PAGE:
Passage tombs are becoming widely thought of as more than just depositories for the dead. Some passage tombs such as those in Co. Sligo at Carrowmore and Carrowkeel are over 7,000 years old and its likely they had wooden precursors.
Passage tombs were designed to be impressive, and they were built in impressive locations taking many years to complete and decorate with the fine carvings such as in Knowth and Newgrange. Some locations (such as Newgrange) continued to hold special ritual meaning to later peoples who constructed kist type burials, stone circles, mounds, pits and wooden structures around the older monuments.
The passageway leads to a chamber which usually has recessed chambers in cruciform or sometimes L shaped configurations though some are simply a widening of the passage. Some were built to have special astronomical alignments which may indicate earlier structures such as wooden and stone rows or circles.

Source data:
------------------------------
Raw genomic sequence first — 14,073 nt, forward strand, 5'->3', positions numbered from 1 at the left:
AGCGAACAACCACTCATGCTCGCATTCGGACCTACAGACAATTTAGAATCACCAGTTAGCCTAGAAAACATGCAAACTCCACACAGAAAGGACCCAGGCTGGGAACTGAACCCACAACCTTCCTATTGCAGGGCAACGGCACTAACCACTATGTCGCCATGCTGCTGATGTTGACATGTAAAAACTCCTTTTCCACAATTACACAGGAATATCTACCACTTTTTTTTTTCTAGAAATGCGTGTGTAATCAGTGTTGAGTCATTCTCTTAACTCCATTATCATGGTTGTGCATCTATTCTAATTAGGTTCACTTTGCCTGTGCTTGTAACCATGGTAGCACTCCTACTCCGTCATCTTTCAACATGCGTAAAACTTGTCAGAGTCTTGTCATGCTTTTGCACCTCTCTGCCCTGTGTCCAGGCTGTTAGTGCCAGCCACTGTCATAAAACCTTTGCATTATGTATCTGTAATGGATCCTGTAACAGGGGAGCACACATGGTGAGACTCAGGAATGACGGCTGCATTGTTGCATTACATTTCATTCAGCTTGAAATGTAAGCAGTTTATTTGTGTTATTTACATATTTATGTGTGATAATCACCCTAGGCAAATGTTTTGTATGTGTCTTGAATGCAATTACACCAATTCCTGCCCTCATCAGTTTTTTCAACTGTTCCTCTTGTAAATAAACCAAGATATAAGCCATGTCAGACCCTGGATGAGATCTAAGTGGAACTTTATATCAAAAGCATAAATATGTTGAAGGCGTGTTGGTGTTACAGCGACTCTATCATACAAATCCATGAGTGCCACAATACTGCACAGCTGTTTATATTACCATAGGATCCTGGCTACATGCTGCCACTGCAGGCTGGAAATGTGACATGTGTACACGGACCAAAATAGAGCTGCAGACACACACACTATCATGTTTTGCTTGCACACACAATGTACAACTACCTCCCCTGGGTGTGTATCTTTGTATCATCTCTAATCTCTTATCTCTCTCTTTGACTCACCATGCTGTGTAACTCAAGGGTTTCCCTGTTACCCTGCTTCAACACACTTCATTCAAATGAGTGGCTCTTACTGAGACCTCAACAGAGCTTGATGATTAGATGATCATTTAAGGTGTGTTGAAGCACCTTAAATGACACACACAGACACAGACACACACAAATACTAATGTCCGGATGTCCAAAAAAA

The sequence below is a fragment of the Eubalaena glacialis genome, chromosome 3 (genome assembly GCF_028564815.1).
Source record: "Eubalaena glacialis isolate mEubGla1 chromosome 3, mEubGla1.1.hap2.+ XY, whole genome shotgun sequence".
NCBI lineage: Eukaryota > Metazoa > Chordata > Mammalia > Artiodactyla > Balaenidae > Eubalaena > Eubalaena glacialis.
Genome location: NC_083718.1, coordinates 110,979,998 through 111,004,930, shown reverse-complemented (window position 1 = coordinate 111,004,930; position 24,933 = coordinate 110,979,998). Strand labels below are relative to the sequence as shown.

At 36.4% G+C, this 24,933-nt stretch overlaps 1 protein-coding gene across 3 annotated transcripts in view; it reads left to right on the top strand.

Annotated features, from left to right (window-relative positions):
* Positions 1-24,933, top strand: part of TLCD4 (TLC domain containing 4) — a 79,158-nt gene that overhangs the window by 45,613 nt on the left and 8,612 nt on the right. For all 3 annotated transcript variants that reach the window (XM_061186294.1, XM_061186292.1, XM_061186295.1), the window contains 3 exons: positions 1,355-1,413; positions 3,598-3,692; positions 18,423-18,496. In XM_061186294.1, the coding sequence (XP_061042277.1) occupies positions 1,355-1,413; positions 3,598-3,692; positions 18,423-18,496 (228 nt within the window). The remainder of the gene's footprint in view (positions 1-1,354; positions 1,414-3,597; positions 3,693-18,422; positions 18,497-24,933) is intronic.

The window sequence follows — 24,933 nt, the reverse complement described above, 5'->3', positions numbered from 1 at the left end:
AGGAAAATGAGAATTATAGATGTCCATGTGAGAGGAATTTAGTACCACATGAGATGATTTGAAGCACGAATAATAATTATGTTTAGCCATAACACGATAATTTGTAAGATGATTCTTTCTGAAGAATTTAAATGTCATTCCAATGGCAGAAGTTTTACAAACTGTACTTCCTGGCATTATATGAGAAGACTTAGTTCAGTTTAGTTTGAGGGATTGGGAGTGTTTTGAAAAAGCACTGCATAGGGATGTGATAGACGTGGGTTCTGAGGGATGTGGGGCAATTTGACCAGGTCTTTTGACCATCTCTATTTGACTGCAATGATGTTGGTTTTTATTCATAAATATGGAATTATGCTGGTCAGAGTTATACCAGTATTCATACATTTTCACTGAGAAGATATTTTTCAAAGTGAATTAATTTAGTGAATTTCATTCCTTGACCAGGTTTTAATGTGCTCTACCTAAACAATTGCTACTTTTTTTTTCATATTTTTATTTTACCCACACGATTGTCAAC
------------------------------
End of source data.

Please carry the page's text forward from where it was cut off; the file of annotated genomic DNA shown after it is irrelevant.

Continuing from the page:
The roof of the chamber is usually a corbelled stone structure or a sinlge large slab in smaller tombs, built to weather proof the chamber. In Newgrange water flows through special channels away from the chamber and passage, this has kept the chamber dry for over 5,000 years.
Read a piece about passage tombs by Anthony Weir here